Back to Work Guilt: 3 Tips to Bounce Back
Posted on April 29, 2019
“I’ve been lucky enough to be able to work part-time so that I could dedicate more time and attention to raising my two beautiful kids. However, I now have to go back to work full time. As the day approaches, I am having such a hard time with this decision and the guilt is now getting the best of me. Help!”
This is a common and big dilemma for parents and most of the time, it is unavoidable. The sooner you roll your sleeves up and put it in perspective, the better it is for you and your family. So here are three winning suggestions:
1. Accept and respect: If you start to make room for guilt because of a decision that you have had to make, know that it will affect you first and your family next. Sit with yourself or your spouse and evaluate if you have entertained all the options (which I’m sure you have). If so, accept your decision by affirming the following: “I am a great parent and under the circumstances, I am doing the best that I can. I accept and respect my decision.” This is guaranteed to help you move forward.
2. Discover and recover: Talk to your children and let them know how you are feeling in an age-appropriate manner, of course. Ask them to help you plan and organize the week so that they, too, know what to expect. Together, come up with new ways of spending family time in the evenings. This will help you uncover a whole new talent in your kids. Keep in mind that kids are very resilient and involving them in the discovery process will help you recover from the guilt.
3. The gift of presence: Before the kids go to bed, dedicate five to ten minutes a day to just hang, doing no-thing. Let them know that that will be special time to share the day about the day. Put aside laundry, chores, cooking agendas, and to-do lists, not just physically, but also mentally, during that time. This is what being “present” is all about —dedicated, undivided, uninterrupted, shared time which will allow communication to stay open as you get busier. The gift is renewed parental confidence that will slowly negate self-doubt, guilt, and fear.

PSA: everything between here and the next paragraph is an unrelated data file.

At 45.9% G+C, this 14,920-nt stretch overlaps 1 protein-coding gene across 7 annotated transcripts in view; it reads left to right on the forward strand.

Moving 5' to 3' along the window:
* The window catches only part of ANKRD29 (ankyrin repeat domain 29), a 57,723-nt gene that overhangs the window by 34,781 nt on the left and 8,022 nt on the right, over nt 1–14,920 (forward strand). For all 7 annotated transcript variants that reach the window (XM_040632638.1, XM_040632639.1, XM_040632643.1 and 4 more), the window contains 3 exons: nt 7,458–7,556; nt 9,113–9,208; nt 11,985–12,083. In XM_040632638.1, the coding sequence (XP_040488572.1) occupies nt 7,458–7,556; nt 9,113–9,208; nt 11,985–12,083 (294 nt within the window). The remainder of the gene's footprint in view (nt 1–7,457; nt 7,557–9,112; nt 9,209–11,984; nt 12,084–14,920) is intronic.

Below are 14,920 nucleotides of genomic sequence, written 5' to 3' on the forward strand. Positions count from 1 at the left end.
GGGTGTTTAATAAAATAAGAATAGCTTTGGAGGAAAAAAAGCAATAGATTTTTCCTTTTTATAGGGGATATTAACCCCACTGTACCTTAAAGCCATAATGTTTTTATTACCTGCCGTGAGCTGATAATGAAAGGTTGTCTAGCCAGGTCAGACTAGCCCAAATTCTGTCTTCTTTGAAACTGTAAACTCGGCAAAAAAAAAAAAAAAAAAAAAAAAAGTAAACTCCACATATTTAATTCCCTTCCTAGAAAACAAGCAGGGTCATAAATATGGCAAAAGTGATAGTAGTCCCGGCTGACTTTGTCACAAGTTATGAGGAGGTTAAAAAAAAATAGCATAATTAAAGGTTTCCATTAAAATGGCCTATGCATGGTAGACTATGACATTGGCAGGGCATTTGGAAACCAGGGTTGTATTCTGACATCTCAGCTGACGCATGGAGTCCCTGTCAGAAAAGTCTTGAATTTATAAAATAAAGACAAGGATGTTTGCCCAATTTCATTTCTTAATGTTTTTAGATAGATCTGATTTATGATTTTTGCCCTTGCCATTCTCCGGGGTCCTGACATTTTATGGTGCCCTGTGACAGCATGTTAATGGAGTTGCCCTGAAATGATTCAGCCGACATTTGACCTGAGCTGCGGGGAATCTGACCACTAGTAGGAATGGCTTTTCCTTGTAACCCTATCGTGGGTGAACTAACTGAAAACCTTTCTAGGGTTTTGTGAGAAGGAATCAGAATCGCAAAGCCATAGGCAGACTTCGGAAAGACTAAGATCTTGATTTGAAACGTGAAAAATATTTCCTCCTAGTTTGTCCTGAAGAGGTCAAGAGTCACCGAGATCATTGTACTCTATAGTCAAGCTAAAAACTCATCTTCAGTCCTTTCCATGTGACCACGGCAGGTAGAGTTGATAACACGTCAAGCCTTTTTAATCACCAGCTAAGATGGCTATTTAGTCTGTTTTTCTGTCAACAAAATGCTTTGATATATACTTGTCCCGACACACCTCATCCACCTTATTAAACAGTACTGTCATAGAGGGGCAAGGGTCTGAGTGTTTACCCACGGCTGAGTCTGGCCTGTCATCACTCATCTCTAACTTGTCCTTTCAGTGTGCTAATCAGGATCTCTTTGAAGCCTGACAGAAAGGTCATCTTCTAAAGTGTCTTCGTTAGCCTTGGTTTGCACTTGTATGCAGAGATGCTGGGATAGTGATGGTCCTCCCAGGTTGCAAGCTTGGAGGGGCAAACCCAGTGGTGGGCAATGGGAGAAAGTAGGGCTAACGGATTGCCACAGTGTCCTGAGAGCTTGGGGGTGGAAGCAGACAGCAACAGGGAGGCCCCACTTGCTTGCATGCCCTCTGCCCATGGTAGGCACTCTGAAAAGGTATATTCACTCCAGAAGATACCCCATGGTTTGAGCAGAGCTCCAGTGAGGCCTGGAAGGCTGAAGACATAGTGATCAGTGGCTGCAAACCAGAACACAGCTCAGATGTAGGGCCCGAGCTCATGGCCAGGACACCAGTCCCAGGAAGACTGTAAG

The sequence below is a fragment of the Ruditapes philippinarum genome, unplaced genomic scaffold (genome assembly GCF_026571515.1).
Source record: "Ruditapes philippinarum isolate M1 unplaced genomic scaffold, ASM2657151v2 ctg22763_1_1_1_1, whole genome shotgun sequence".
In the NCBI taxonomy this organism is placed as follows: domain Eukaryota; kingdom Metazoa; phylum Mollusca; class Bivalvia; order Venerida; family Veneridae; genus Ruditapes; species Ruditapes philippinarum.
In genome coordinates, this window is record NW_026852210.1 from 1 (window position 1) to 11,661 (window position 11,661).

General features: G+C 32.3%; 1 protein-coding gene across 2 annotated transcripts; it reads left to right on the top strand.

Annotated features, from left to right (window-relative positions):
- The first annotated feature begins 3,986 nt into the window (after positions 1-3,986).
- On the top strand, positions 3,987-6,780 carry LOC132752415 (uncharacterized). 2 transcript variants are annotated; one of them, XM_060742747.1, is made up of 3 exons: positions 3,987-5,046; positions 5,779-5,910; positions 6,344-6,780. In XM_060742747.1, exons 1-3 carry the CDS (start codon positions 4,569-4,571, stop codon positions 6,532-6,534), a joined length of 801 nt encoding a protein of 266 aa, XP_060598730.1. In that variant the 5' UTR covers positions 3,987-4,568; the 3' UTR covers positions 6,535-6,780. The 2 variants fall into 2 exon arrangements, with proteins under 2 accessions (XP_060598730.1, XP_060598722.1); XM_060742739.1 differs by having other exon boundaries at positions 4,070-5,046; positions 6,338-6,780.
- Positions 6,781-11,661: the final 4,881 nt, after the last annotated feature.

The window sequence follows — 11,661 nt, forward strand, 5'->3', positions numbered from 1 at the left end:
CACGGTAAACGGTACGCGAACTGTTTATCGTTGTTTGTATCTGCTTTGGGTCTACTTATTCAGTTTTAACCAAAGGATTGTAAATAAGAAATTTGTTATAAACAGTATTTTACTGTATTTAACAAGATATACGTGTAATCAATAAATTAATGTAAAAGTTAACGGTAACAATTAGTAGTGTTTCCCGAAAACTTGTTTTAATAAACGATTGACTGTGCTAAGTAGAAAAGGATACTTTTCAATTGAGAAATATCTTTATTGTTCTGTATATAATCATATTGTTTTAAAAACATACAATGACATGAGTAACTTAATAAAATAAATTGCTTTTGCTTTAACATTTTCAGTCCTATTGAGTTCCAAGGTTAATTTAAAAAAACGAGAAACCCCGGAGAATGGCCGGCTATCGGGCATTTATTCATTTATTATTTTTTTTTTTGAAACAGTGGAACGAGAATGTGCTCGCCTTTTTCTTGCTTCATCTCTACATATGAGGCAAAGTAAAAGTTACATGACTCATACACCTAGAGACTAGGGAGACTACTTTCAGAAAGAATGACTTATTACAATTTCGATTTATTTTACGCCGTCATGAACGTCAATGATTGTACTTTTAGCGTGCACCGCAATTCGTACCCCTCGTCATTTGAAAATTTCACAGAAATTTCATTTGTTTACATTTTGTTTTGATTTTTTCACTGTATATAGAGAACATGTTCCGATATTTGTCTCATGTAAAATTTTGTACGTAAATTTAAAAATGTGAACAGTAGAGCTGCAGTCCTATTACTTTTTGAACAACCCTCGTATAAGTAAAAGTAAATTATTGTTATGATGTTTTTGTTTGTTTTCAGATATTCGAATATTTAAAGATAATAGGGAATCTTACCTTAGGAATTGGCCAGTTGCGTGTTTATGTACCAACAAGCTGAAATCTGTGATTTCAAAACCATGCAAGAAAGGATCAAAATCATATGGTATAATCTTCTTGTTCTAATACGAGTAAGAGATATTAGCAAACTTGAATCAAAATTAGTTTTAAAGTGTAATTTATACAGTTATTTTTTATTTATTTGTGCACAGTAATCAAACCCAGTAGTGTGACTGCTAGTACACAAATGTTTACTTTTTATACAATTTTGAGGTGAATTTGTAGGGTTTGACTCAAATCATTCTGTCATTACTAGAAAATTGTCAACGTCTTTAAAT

The more you practice making a habit of this, the better you will feel. The better you feel, the more adjusted you and your family will get to the new lifestyle. By modeling resilience, you will teach your kids self-reliance as well. Also, know that change brings about tremendous growth in both adults and children.
And during turbulent, doubtful, guilt-ridden moments, bring yourself back to center with this reminder: ”I am a great parent and I am doing the best that I can” and take some “YOU” time to refuel and refresh. Raising Kids to Be Happy, Think Positive and Do Good is not just a privilege for stay at home moms. It is an attitude. And as long as you keep that positive attitude, both you and your kids are good to go!Tweet